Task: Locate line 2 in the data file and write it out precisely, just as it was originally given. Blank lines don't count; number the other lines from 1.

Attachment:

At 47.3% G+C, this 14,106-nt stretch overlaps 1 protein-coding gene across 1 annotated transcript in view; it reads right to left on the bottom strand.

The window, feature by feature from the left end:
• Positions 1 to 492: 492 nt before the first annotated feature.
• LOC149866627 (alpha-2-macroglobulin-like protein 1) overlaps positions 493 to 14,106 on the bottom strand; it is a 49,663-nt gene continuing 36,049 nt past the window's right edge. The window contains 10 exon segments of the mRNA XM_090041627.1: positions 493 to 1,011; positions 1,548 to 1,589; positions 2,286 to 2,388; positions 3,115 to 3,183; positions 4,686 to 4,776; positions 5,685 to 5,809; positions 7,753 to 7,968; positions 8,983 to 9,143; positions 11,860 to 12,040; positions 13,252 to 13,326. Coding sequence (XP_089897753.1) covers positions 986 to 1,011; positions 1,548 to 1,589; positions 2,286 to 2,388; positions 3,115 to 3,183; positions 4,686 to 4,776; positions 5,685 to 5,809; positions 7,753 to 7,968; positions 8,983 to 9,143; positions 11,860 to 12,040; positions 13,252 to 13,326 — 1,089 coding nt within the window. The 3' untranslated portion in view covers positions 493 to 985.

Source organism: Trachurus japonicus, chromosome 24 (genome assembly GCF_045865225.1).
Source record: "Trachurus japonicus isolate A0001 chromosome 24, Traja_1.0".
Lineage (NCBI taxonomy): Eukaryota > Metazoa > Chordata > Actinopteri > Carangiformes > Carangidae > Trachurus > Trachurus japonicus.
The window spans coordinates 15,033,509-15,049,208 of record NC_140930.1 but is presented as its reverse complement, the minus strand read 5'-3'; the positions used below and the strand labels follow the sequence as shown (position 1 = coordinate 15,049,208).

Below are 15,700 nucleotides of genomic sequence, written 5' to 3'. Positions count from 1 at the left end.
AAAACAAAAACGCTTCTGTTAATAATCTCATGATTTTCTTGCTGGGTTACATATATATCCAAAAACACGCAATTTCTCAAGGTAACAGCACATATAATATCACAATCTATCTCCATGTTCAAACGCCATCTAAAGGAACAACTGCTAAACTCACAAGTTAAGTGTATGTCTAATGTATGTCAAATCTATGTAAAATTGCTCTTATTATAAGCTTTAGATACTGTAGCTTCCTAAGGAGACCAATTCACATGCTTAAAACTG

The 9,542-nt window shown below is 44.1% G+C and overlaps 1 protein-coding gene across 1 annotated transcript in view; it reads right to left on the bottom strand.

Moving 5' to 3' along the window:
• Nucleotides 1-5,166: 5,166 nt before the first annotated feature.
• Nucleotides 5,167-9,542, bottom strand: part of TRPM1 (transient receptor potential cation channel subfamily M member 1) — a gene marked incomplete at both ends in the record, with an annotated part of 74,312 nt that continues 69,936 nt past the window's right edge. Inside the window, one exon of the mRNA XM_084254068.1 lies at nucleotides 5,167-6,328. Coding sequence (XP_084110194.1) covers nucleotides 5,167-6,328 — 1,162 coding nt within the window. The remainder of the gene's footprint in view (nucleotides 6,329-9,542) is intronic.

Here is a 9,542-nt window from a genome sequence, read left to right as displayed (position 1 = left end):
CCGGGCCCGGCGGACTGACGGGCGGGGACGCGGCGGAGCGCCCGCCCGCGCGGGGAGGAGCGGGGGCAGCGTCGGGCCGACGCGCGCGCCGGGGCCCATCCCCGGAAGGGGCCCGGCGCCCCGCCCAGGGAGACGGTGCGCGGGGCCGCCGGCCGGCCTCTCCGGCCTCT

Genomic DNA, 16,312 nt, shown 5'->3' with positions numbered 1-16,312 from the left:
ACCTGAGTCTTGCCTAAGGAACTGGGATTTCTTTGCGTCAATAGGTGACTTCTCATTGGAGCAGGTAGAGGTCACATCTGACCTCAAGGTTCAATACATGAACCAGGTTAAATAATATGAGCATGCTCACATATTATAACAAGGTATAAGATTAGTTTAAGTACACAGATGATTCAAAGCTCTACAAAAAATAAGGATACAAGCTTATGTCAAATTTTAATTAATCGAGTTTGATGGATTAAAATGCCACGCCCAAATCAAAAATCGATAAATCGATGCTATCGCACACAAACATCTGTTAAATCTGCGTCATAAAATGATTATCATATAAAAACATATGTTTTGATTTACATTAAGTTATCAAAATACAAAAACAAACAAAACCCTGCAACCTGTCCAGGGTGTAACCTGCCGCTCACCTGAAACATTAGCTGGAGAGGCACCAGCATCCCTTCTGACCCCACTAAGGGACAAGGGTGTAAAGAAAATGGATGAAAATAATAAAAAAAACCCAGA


The window, feature by feature from the left end: